The Bank of England held fire on both interest rates and quantitative easing on Thursday as it paused to assess the impact of the massive stimulus it has already injected into the economy.

There was little reaction from financial markets which expect no change in monetary policy until much later this year as the central bank waits for a clearer recovery from the worst economic downturn since World War 2.

Britain's economy pulled out of recession at the end of last year, but the strength of the upturn remains in doubt at a time when both the government and the banking sector desperately need to get their balance sheets back in shape.

An unchanged position at this point is the right one given the ongoing uncertainty about the strength of the recovery, said Lee Hopley, chief economist at the Engineering Employers Federation.

The Monetary Policy Committee continues to face a mixed economic picture with growth at the end of 2009 helped by stimulus measures that have now all but gone.

It is now a year since the BoE slashed interest rates to 0.5 percent and began buying bonds with newly-created money -- quantitative easing in the jargon -- in an unprecedented attempt to kickstart growth.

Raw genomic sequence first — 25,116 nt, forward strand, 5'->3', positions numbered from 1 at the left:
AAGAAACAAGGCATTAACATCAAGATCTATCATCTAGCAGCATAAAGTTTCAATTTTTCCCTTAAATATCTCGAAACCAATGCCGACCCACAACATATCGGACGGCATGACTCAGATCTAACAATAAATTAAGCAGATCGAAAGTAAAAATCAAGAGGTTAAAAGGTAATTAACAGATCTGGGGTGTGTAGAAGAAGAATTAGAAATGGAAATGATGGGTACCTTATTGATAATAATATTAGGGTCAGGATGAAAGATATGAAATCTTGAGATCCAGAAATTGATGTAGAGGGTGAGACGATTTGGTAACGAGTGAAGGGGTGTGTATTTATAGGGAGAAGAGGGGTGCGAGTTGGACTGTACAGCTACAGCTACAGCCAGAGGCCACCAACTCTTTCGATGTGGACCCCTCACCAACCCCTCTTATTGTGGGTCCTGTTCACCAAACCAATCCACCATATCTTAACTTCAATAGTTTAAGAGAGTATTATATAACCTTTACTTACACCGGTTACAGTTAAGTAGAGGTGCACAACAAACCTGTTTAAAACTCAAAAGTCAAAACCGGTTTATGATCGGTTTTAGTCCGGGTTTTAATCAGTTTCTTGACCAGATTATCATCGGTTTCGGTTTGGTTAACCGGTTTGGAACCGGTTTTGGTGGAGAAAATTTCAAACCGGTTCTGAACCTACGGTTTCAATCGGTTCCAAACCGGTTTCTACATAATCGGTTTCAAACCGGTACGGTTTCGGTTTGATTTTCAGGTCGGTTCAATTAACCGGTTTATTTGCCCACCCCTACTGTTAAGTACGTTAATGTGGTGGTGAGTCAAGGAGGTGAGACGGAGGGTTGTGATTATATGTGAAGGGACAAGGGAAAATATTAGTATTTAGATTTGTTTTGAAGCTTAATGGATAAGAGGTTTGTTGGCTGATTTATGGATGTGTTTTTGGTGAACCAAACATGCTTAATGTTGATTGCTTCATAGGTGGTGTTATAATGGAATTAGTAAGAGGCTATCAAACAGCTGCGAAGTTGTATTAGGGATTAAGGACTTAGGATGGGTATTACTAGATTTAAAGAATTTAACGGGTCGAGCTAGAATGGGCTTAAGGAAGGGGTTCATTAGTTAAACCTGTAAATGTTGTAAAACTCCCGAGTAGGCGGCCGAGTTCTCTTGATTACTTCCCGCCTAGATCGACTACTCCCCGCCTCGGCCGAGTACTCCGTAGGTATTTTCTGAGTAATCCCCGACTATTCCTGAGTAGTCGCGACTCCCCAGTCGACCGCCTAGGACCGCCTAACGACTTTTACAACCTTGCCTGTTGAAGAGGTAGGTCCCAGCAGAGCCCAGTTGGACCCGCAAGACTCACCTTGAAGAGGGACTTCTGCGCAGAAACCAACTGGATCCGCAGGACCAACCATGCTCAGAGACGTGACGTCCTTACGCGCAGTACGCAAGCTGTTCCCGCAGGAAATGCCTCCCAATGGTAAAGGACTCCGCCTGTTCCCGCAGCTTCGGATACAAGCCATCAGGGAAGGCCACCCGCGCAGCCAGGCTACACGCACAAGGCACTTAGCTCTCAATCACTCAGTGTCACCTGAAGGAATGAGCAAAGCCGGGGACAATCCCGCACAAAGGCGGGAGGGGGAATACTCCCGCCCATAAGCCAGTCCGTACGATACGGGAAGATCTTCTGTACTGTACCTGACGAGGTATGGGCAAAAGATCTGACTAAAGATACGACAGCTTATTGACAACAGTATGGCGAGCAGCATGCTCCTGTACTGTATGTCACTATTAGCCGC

The experiment with QE has been regarded as a success by policymakers who say the recession would otherwise have been much deeper.


The BoE has indicated it is prepared to restart its quantitative easing program -- halted at 200 billion pounds last month -- if the economy deteriorates, putting it at odds with many other central banks who are talking more on exit strategies.

Few economists expect such radical action to be called for but most expect the BoE to keep interest rates at 0.5 percent until the fourth quarter of the year at the earliest.

At this stage we take the view that QE will not be expanded this year, but we also doubt that the BoE will be tightening monetary policy anytime soon, said James Knightley, an economist at ING.

Recent economic data has been mixed. A rise in sales tax at the start of the year and snow-related disruption has hit retailers hard, and the housing market has also showed signs of cooling. But consumer confidence has picked up surveys suggest manufacturing and services sectors enjoyed a strong rebound in February.

The upcoming election, expected on May 6, is also clouding the outlook as recent polls have been pointing to a hung parliament -- where no one has an outright majority -- which could make fiscal consolidation harder.

(Editing by Ron Askew)